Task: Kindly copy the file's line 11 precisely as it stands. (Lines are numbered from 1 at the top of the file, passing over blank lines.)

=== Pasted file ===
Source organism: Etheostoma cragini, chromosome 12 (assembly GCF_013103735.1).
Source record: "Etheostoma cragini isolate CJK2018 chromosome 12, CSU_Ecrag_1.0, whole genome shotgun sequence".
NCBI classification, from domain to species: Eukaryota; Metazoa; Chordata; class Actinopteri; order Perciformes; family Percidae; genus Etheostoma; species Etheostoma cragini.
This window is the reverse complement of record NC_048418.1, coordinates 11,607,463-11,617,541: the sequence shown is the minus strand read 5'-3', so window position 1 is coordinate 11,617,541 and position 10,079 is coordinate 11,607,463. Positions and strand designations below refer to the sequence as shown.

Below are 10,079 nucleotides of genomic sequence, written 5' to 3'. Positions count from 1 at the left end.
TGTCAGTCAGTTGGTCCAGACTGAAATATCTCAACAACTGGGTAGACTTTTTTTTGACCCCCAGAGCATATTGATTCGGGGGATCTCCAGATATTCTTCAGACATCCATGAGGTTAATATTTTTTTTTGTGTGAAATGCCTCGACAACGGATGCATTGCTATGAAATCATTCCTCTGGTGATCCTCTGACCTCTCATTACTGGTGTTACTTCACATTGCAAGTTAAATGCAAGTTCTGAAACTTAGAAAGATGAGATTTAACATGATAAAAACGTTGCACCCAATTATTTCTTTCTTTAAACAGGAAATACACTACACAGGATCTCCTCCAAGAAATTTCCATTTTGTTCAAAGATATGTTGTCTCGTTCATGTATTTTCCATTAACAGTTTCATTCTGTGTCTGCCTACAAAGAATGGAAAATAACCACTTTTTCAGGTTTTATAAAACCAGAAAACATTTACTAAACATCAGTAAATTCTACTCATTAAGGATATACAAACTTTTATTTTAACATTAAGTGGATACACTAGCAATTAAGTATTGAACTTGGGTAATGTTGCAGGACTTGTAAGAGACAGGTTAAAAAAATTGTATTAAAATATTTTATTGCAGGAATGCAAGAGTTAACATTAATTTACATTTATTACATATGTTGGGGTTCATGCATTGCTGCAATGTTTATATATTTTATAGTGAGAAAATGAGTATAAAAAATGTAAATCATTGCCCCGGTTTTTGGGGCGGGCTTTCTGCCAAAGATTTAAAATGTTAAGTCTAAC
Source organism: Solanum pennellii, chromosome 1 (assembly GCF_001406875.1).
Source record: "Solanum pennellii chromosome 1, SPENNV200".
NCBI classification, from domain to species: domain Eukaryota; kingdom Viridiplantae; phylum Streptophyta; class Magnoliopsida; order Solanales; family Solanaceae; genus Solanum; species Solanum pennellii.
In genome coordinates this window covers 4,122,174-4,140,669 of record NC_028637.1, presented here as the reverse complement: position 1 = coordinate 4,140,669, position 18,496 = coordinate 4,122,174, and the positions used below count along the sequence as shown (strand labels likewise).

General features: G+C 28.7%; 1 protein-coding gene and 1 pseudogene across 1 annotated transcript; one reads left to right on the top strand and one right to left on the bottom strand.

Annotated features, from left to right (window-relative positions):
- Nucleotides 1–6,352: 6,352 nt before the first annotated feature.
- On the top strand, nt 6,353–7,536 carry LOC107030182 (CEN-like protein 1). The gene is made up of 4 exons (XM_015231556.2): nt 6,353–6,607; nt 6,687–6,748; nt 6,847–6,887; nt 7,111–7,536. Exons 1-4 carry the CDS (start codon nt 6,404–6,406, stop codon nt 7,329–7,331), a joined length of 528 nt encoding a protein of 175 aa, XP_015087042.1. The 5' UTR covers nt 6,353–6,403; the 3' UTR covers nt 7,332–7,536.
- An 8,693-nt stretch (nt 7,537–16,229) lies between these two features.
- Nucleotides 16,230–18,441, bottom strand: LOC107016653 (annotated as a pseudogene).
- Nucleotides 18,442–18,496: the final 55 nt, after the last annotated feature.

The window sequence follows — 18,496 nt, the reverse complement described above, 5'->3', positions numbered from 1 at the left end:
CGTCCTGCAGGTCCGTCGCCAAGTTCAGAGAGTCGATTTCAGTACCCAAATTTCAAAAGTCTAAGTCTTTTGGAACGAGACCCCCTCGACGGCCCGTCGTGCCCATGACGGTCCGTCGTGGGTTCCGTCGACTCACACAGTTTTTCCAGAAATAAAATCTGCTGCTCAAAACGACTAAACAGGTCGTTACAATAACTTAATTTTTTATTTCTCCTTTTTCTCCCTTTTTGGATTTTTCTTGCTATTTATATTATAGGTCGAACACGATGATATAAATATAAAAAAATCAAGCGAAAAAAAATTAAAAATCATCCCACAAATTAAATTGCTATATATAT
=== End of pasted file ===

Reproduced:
General features: G+C 28.7%; 1 protein-coding gene and 1 pseudogene across 1 annotated transcript; one reads left to right on the top strand and one right to left on the bottom strand.